PRN: [CORRECTION] Frost & Sullivan: Detection of More than 800 Guns at Checkpoints during 2011 Shows Importance of Airport Screening Technologies
MOUNTAIN VIEW, California, June 14, 2012 /PRNewswire/ -- The transportation security agency (TSA) is responsible for preventing knives, guns and other weapons from being taken aboard airplanes.
[CORRECTION] Frost & Sullivan: Detection of More than 800 Guns at Checkpoints during 2011 Shows Importance of Airport Screening Technologies
- Rising health concerns compel market participants to publish scientific evidence regarding the safety of their systems
- UPDATE: On a press release issued on June 12, 2012, Frost & Sullivan had a headline stating: "Frost & Sullivan: Detection of More than 800 Guns within Planes during 2011 Shows Importance of Airport Screening Technologies," which was an incorrect statement. The headline above reflects our true findings. We apologize for any confusion this may have caused.
MOUNTAIN VIEW, California, June 14, 2012 /PRNewswire/ -- The transportation security agency (TSA) is responsible for preventing knives, guns and other weapons from being taken aboard airplanes. Despite their precautions, more than 800 guns were detected at checkpoints prior to making it on board planes during 2011. This scenario has highlighted the need for more stringent screening methods.
New analysis from Frost & Sullivan (http://www.aerospace.frost.com), U.S. Airport Screening Technologies Market, finds that during 2011 TSA distributed approximately $437.1 million in contract obligations toward airport screening technologies.
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Currently, explosives detection systems are the main technology for airport screening processes, but the future demand will call for systems that are smaller, versatile and can enhance throughput speed. The 9/11 attacks are a grim reminder of how failed layers of security have lethal consequences.Â Authorities are constantly looking to plug gaps in the system effectively and efficiently.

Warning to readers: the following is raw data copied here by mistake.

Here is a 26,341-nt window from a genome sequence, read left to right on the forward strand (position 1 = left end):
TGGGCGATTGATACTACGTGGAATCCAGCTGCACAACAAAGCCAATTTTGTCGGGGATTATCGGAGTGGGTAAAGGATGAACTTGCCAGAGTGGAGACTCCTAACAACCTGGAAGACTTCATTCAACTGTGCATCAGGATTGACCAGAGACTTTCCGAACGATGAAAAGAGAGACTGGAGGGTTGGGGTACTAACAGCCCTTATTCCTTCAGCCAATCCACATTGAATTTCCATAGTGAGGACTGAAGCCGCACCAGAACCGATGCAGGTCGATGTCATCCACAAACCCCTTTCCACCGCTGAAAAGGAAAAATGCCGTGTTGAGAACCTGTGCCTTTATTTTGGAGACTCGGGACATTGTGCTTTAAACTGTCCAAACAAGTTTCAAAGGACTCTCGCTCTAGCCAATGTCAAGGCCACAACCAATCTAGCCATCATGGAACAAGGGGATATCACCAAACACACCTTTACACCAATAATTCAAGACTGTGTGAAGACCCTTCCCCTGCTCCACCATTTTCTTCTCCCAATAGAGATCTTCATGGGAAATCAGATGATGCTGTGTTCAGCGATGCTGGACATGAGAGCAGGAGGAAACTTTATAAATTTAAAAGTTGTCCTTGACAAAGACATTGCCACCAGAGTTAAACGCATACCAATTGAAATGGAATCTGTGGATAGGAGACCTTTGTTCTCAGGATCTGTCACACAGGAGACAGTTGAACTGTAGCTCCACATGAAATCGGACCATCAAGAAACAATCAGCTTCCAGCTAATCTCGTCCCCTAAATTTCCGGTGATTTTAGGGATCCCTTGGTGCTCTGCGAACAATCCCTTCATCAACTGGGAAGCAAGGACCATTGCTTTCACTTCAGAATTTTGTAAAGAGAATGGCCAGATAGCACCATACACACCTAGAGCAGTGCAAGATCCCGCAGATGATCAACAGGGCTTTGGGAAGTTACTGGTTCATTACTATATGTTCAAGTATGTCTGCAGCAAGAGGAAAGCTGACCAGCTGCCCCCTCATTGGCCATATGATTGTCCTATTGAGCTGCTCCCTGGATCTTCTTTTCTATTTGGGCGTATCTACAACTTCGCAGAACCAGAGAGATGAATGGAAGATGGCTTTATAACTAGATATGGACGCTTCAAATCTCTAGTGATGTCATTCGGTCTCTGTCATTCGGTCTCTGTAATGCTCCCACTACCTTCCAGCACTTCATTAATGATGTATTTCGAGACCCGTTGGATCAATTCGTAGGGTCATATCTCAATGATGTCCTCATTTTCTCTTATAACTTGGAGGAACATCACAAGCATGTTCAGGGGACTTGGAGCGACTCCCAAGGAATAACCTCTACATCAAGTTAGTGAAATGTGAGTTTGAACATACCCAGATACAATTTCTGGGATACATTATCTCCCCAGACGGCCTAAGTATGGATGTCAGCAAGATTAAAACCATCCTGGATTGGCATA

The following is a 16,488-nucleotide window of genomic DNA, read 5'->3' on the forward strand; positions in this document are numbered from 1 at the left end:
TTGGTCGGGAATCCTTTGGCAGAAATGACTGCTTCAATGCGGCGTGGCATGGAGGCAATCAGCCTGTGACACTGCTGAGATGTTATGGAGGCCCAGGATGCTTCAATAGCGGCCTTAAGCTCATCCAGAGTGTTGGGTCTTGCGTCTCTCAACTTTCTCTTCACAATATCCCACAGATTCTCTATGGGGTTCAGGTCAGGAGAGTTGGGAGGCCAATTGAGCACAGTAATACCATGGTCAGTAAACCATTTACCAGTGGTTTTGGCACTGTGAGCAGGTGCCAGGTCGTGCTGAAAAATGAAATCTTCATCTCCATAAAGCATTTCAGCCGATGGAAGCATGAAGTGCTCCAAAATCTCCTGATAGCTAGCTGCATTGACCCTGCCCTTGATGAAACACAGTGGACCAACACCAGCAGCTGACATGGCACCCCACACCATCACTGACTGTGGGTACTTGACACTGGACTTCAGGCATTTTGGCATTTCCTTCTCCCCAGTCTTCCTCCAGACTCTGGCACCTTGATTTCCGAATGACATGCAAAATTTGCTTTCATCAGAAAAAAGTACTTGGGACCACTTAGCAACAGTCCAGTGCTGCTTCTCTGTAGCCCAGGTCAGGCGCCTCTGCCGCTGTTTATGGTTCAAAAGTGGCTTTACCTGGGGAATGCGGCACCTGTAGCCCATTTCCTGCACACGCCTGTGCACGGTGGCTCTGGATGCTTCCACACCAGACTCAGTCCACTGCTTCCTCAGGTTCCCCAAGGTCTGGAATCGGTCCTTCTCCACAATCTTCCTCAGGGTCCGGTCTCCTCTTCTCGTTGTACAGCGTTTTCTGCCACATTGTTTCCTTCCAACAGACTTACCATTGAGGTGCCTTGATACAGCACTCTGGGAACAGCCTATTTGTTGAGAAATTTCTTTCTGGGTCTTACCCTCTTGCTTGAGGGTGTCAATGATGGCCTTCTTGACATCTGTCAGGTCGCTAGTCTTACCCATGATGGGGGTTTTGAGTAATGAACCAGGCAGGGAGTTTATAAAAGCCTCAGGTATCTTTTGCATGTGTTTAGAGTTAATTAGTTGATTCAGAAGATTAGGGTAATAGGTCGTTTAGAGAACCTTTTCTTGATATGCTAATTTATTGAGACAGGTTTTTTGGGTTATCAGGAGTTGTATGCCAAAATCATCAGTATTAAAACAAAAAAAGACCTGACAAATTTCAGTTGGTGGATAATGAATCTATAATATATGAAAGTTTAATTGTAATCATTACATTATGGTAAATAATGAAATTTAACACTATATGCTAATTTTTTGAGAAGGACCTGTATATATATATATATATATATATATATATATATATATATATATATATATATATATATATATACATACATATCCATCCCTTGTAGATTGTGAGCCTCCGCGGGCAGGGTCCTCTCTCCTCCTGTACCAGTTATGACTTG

"Significant revenue growth in airport screening technology will depend on innovations in systems for the mass screening of personnel," said Frost & Sullivan Industry Analyst John Hernandez. "A technology that can screen large groups subtly to categorize and separate them based on risk will revive interest and open up the market."
Private security companies soon could be handling passenger screening at U.S. airports. This is due to recently passed legislation cleared by both the House of Representatives and the Senate.
As terrorism becomes more adaptive, there is an urgent need to replace and repair the existing security systems. The effectiveness of advanced imaging technology (AIT) devices in detecting concealed weapons is still under review.
Backscatter X-ray systems have also come under scrutiny. The European Union has banned these devices due to scientific evidence showing that low doses of ionizing radiation, which is beamed directly at the body by these X-ray scanners, increase the risk of cancer.
"The TSA has repeatedly defined the scanners as 'safe,' but there is still uncertainty surrounding the technology," said Hernandez. "This may compel market participants to make public their own scientific research relating to these risks and use this opportunity to attract new customers."
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